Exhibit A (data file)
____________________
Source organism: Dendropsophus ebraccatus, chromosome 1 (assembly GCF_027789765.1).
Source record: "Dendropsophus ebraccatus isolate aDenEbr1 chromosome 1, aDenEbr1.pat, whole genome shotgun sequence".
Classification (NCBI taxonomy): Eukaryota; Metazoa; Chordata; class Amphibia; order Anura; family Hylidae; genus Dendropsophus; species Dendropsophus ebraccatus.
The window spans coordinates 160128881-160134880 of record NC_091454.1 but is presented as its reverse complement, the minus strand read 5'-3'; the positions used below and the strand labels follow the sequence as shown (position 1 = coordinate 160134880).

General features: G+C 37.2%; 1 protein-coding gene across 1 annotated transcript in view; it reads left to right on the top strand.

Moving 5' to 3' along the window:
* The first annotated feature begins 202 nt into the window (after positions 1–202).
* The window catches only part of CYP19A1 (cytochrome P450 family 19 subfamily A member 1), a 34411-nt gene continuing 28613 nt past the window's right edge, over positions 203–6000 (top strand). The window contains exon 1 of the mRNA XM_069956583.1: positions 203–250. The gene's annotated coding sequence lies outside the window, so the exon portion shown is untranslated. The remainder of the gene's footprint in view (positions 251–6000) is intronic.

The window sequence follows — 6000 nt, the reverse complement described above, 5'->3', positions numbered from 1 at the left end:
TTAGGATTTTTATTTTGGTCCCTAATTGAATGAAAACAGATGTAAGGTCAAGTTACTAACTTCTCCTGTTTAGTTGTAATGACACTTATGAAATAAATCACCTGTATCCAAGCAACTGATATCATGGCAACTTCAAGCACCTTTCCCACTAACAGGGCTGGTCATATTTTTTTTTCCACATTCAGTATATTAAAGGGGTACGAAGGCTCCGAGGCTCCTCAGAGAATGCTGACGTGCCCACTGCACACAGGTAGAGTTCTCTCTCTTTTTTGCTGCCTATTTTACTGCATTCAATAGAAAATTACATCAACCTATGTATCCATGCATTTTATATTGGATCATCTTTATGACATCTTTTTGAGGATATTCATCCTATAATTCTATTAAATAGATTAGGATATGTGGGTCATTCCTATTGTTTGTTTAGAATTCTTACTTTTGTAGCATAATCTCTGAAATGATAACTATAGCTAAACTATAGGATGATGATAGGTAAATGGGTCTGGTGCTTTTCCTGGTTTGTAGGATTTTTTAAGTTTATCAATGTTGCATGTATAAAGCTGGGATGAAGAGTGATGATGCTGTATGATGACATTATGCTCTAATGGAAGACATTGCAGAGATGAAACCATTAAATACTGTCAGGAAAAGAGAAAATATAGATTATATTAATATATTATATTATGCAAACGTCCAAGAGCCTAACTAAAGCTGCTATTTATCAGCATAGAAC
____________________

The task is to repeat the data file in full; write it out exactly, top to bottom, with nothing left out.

Source organism: Dendropsophus ebraccatus, chromosome 1 (assembly GCF_027789765.1).
Source record: "Dendropsophus ebraccatus isolate aDenEbr1 chromosome 1, aDenEbr1.pat, whole genome shotgun sequence".
Classification (NCBI taxonomy): Eukaryota; Metazoa; Chordata; class Amphibia; order Anura; family Hylidae; genus Dendropsophus; species Dendropsophus ebraccatus.
The window spans coordinates 160128881-160134880 of record NC_091454.1 but is presented as its reverse complement, the minus strand read 5'-3'; the positions used below and the strand labels follow the sequence as shown (position 1 = coordinate 160134880).

General features: G+C 37.2%; 1 protein-coding gene across 1 annotated transcript in view; it reads left to right on the top strand.

Moving 5' to 3' along the window:
* The first annotated feature begins 202 nt into the window (after positions 1–202).
* The window catches only part of CYP19A1 (cytochrome P450 family 19 subfamily A member 1), a 34411-nt gene continuing 28613 nt past the window's right edge, over positions 203–6000 (top strand). The window contains exon 1 of the mRNA XM_069956583.1: positions 203–250. The gene's annotated coding sequence lies outside the window, so the exon portion shown is untranslated. The remainder of the gene's footprint in view (positions 251–6000) is intronic.

The window sequence follows — 6000 nt, the reverse complement described above, 5'->3', positions numbered from 1 at the left end:
TTAGGATTTTTATTTTGGTCCCTAATTGAATGAAAACAGATGTAAGGTCAAGTTACTAACTTCTCCTGTTTAGTTGTAATGACACTTATGAAATAAATCACCTGTATCCAAGCAACTGATATCATGGCAACTTCAAGCACCTTTCCCACTAACAGGGCTGGTCATATTTTTTTTTCCACATTCAGTATATTAAAGGGGTACGAAGGCTCCGAGGCTCCTCAGAGAATGCTGACGTGCCCACTGCACACAGGTAGAGTTCTCTCTCTTTTTTGCTGCCTATTTTACTGCATTCAATAGAAAATTACATCAACCTATGTATCCATGCATTTTATATTGGATCATCTTTATGACATCTTTTTGAGGATATTCATCCTATAATTCTATTAAATAGATTAGGATATGTGGGTCATTCCTATTGTTTGTTTAGAATTCTTACTTTTGTAGCATAATCTCTGAAATGATAACTATAGCTAAACTATAGGATGATGATAGGTAAATGGGTCTGGTGCTTTTCCTGGTTTGTAGGATTTTTTAAGTTTATCAATGTTGCATGTATAAAGCTGGGATGAAGAGTGATGATGCTGTATGATGACATTATGCTCTAATGGAAGACATTGCAGAGATGAAACCATTAAATACTGTCAGGAAAAGAGAAAATATAGATTATATTAATATATTATATTATGCAAACGTCCAAGAGCCTAACTAAAGCTGCTATTTATCAGCATAGAAC